Pray for our justice system. Robert Kirby is serving on a jury. Since he’s tied up in a courtroom — probably the only way the bailiffs could keep him there — we offer this reprint of a previous column.
Two kids knocked on my door Thursday afternoon. They were selling something. I gave them $20 and have no idea what I bought. That’s salesmanship.
Before them it was Cub Scouts selling Scout-O-Rama tickets. Then it was a visibly terrified girl hawking candles. The one I bought is the size of a fire hydrant and smells like an Easter Bunny fart.
I don’t like regular door-to-door solicitors. It doesn’t matter what they’re selling. I’d set the dogs on missionaries from my own church if they interrupted a nap — and my wife would let me.
Kids are different. It’s impossible for me to be annoyed with kids selling even the most useless crap, probably because I’ve been there — and it wasn’t my fault.
I was 11 when I first tried selling something door to door. Every day I delivered the latest edition of the Idaho Statesman to eight million homes along a route approximately the length of the Mississippi River.
Delivering papers was relatively easy, though I still managed to screw it up a lot. All that was required was leaving the paper on the porch and scuttling away before a dog or a cow came out.
Sam was the old guy who dropped off the newspaper bundles. One day he said there was a lot of money to be made by increasing circulation. We would all be riding new bikes by the end of summer if we sold subscriptions.
According to Sam, everyone wanted the paper. It was only a matter of knocking on their door and asking them. He gave us each a dozen extra papers for the new subscribers we were sure to get.
Rheumy eyes and horrific breath weren’t the least of Sam’s disturbing qualities. He was also a liar. It took five doors to prove that no one wanted the paper, including a woman with wet hair who clearly wanted me dead.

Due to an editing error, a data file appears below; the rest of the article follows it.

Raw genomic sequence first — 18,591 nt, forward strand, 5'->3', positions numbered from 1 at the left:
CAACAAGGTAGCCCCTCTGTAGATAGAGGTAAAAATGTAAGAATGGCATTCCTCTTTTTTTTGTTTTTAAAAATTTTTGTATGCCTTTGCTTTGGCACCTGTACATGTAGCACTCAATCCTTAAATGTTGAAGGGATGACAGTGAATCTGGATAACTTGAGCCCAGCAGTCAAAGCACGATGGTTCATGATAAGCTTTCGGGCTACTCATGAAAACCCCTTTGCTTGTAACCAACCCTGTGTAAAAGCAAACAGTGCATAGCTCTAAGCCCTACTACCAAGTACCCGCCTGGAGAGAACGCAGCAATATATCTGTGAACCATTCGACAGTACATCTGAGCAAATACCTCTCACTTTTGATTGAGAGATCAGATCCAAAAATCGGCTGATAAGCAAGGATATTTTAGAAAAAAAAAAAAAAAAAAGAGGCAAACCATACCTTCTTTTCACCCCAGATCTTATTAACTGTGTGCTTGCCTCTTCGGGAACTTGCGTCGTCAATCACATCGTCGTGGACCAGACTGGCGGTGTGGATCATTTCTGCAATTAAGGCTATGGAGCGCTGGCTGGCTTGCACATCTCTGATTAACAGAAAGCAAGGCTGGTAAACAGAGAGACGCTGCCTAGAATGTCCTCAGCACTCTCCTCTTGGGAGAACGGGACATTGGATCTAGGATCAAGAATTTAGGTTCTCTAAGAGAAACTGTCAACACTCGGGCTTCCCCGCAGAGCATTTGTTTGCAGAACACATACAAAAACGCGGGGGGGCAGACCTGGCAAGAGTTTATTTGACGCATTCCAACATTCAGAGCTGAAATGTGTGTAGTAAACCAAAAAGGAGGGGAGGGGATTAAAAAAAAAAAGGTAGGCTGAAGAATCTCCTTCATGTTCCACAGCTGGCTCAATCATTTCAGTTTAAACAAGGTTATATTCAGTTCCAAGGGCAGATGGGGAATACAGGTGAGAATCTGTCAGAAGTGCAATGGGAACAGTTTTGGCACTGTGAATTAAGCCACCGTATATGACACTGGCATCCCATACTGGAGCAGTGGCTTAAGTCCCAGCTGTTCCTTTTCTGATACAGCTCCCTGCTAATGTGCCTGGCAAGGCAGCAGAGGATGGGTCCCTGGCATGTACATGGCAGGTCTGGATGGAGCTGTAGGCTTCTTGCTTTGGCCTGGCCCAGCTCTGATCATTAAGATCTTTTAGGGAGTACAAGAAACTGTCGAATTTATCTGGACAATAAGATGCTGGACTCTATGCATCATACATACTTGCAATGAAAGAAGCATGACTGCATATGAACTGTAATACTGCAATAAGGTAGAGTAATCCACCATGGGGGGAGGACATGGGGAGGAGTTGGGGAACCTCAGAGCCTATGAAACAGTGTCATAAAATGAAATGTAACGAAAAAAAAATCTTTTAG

The last door was answered by an enormous man holding a beer and wearing only a pair of stained underpants. He swore at me until I recovered sufficient wit to flee.
I later told Sam no one wanted the paper. He said I wasn’t much of a salesman. I considered responding with some of the words I had learned from Underpants Man, but instead saved them for later.
After that, there were financially disastrous forays into selling seeds, magazines, greeting cards, candy bars and mowing services. I ate most of the candy, some of the seeds and got stiffed by the magazine company.
God help me, I even tried moving cats. One summer, Leon, Duncan and I lugged around a box of kittens for sale. A quarter wasn’t much to ask for a kitten, but a week later, we had the same number of cats and an extra puppy.
I still remember how tough it is to be in sales when you’re only 10.
I try to make the experience a positive one for kids. But if you’re an adult and you knock on my door, you better be wearing fast shoes.